I’ve been taking punching class for two months now and I can tell something’s improving. It might be my stance, it might be my pivot – it certainly ain’t my kick – but I’m getting through the initial Wow, I Suck At This into a more nuanced, Yes, I Suck At This But I’m Learning And It’s Okay.
Those first few weeks were rough, though. No, scratch that. The second few weeks. The first few, I could still rely on the newness of it all, jokingly add that I’ve only been to one or two classes. Now I’ve been to more than a dozen and I hit that wall of feeling like I should be at least good at some part of this already.
Learning new things is rough, especially when you’ve gotten really good at other things. I keep wanting to point at my running or my lifting and be like: look! I’m not bad at these. But those have nothing to do with this. I’m comfortable with those, I know the moves, I’ve even taught some of my friends how to lift. But every aspect of punching class is new and uncomfortable and trying to remember 6 different things at once while also getting up real close to a bunch of sweaty men.
Recently I was in class and failing (spectacularly) again at some key movement and all I wanted to do was throw in the towel and leave. I dreamed of joining a Crossfit box and getting back into doing something I knew well. Of feeling confident in myself again and, even – sometimes – being at the top of the class.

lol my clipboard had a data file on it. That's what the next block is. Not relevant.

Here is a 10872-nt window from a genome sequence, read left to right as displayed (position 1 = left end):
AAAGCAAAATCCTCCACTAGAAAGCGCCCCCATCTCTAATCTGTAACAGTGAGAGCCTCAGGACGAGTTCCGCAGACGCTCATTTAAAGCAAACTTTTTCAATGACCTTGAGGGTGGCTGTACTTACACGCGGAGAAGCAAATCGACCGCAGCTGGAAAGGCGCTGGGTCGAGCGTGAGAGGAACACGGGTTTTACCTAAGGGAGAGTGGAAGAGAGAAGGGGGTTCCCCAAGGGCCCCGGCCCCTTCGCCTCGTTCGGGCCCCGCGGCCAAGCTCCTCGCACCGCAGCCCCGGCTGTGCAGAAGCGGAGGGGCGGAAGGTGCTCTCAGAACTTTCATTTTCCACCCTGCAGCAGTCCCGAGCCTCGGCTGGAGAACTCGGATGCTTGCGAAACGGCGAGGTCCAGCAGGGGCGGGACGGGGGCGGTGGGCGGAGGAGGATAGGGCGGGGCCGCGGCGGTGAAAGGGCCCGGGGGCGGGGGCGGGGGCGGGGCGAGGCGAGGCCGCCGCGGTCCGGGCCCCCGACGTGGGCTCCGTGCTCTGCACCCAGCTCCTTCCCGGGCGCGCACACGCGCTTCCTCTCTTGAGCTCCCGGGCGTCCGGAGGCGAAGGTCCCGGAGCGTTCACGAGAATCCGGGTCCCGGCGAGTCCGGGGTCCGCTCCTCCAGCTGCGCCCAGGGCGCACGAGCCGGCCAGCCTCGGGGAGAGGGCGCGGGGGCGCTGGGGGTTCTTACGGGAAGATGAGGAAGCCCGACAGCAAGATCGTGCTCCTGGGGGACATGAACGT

Thankfully I signed up for six months of classes, so giving up simply wasn’t an option. Well, not without feeling like I’d just wasted a bunch of money. So I stayed and then I came back and I came back again.
And then one day the teacher told me I’d improved a lot since August. As an aside, he mentioned that there were one or two things I could change in my stance, but he didn’t want to overwhelm me with the details and I should go home feeling proud of my progress.
I stopped him and told him no. I didn’t want to go home feeling proud. I wanted to go home knowing I was bad at this, but that there was something I could improve. He nodded, and then proceeded to show me those two things, and they made a difference, but I’m still not any good at it.
Then I realized: that’s okay. I need to stop fighting the discomfort and embrace it. I need to stop trying to prove I’m good at something I’ve only been doing for a few weeks. I need to listen and watch and ask all the questions and practice and get better and then, and only then, will I be able to kick ass.
At that point I also stopped pining after my Crossfit days. I’m not pure Warrior class anymore. Now I’m taking a level in Fighter. And I’m finally enjoying the process.
But one thing I’ve learned from this so far: I am really not good at being bad.